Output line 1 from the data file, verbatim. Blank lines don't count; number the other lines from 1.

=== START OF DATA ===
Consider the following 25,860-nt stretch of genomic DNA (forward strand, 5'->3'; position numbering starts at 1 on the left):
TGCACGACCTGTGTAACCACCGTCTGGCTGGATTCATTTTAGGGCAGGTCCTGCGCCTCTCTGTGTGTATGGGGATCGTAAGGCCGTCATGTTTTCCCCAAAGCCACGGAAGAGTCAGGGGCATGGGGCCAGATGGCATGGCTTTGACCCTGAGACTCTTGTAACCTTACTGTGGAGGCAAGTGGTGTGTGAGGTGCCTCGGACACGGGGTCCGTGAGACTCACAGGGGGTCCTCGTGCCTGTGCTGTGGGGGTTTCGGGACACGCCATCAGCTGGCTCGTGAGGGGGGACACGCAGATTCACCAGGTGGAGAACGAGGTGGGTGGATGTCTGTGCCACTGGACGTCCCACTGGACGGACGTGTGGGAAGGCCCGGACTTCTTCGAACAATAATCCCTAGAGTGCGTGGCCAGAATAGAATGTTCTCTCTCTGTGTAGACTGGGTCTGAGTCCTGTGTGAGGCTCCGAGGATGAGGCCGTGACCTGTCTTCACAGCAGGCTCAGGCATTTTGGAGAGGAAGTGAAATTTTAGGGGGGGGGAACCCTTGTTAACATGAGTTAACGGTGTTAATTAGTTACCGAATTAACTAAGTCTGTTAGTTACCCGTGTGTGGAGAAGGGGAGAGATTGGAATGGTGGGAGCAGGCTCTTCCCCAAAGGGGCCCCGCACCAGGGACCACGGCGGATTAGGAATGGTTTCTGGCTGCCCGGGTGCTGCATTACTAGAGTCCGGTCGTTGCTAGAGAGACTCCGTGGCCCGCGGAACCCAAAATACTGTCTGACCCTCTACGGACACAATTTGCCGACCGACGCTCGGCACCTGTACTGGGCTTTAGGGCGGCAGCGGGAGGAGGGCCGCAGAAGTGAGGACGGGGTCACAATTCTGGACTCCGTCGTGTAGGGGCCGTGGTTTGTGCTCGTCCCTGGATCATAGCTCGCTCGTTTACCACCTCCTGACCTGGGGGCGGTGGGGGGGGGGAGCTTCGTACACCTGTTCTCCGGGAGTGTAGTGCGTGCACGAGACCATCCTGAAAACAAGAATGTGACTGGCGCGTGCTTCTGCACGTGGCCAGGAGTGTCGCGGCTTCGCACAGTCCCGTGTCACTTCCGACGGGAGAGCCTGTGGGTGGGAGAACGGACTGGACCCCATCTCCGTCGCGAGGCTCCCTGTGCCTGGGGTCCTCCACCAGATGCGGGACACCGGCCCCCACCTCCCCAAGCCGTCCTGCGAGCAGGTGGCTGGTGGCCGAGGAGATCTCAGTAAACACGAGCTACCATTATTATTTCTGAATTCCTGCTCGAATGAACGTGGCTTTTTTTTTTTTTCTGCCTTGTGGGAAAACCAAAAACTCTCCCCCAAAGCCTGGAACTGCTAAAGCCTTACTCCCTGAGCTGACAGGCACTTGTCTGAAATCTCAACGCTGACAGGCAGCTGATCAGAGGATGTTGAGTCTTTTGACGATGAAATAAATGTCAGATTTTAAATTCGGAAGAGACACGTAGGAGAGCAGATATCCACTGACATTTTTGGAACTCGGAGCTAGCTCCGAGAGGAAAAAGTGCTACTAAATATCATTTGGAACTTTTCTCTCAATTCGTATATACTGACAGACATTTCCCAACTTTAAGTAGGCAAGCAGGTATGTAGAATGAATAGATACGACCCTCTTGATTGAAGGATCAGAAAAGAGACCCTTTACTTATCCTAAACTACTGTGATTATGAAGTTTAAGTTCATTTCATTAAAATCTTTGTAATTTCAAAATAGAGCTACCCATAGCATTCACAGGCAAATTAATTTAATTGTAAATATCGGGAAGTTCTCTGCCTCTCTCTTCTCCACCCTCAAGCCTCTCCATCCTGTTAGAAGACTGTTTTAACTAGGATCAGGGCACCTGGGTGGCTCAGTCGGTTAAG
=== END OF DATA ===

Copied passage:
Consider the following 25,860-nt stretch of genomic DNA (forward strand, 5'->3'; position numbering starts at 1 on the left):